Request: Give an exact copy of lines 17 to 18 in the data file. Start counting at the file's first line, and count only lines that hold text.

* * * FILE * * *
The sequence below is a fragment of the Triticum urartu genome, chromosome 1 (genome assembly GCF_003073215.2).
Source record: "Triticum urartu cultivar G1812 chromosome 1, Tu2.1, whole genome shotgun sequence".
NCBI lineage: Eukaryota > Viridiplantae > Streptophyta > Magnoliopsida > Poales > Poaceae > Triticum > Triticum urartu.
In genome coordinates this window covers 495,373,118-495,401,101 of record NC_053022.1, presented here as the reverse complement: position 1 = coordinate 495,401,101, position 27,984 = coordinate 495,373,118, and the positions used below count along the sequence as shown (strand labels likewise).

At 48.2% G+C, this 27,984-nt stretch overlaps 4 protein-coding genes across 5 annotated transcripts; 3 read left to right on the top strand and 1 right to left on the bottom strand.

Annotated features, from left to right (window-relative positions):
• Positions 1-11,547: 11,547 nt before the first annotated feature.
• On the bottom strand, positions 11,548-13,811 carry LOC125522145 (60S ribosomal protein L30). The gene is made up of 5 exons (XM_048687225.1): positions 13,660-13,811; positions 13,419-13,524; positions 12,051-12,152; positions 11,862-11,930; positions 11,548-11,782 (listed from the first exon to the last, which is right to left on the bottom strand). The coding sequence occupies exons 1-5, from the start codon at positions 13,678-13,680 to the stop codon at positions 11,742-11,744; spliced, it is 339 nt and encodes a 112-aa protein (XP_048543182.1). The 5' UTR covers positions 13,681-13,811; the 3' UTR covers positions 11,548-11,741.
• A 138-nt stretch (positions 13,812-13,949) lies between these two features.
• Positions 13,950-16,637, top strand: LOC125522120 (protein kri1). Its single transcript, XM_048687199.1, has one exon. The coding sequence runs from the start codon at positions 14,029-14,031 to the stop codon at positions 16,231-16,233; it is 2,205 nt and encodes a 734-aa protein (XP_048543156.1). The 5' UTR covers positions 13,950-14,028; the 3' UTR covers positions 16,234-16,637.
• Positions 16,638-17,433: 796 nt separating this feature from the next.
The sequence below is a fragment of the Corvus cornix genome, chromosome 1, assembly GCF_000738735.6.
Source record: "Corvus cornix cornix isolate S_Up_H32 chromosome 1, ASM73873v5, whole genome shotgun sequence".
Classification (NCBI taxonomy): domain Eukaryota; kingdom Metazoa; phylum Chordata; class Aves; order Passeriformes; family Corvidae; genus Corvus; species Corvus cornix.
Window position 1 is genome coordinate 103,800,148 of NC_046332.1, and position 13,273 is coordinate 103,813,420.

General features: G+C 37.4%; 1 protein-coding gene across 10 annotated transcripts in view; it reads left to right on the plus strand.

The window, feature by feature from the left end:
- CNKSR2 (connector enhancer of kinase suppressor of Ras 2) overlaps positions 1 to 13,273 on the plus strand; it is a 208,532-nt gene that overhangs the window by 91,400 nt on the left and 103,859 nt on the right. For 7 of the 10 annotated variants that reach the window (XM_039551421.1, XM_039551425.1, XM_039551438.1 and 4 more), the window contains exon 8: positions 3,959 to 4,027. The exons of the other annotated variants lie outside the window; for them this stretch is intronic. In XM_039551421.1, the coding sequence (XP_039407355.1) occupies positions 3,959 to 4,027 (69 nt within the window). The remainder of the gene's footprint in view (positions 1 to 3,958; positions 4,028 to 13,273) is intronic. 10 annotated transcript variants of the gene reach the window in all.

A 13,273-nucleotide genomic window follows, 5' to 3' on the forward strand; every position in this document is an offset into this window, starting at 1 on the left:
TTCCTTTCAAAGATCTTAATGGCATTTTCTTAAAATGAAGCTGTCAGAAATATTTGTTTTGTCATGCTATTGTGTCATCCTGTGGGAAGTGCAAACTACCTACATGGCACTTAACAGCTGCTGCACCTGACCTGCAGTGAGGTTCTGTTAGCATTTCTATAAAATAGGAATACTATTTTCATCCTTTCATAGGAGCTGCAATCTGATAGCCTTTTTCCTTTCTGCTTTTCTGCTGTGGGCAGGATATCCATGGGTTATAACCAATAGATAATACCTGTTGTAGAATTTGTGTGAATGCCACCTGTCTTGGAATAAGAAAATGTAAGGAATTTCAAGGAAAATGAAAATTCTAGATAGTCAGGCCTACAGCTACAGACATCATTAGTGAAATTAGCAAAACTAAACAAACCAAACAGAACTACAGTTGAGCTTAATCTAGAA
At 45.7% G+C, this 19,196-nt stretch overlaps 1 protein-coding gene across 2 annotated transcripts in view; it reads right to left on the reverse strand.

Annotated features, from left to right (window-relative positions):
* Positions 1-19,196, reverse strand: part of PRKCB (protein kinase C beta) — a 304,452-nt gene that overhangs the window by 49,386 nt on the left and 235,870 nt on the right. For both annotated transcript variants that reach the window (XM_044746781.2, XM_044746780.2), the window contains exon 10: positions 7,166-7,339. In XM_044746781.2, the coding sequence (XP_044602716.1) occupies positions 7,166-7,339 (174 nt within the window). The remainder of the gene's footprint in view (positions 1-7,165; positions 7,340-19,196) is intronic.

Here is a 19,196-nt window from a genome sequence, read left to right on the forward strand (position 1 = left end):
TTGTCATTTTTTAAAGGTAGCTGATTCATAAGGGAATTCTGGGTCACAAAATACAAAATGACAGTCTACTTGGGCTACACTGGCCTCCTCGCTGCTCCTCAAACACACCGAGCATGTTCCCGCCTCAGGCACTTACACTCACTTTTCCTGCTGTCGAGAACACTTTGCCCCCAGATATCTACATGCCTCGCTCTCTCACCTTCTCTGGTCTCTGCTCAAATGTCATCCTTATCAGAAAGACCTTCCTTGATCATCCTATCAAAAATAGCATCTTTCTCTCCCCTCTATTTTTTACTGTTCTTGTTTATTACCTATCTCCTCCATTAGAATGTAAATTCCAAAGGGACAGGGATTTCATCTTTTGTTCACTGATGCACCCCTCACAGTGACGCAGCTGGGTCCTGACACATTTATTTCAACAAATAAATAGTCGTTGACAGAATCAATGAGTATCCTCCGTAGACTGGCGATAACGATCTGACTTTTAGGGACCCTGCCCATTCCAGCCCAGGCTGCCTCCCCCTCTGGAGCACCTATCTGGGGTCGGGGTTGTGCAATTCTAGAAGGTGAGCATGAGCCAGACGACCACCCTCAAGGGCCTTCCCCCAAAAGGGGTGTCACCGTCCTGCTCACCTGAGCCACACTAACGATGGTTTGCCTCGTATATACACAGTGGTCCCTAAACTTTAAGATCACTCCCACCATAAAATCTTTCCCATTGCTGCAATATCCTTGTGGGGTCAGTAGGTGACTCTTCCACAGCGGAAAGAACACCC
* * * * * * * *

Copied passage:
The window, feature by feature from the left end:
- CNKSR2 (connector enhancer of kinase suppressor of Ras 2) overlaps positions 1 to 13,273 on the plus strand; it is a 208,532-nt gene that overhangs the window by 91,400 nt on the left and 103,859 nt on the right. For 7 of the 10 annotated variants that reach the window (XM_039551421.1, XM_039551425.1, XM_039551438.1 and 4 more), the window contains exon 8: positions 3,959 to 4,027. The exons of the other annotated variants lie outside the window; for them this stretch is intronic. In XM_039551421.1, the coding sequence (XP_039407355.1) occupies positions 3,959 to 4,027 (69 nt within the window). The remainder of the gene's footprint in view (positions 1 to 3,958; positions 4,028 to 13,273) is intronic. 10 annotated transcript variants of the gene reach the window in all.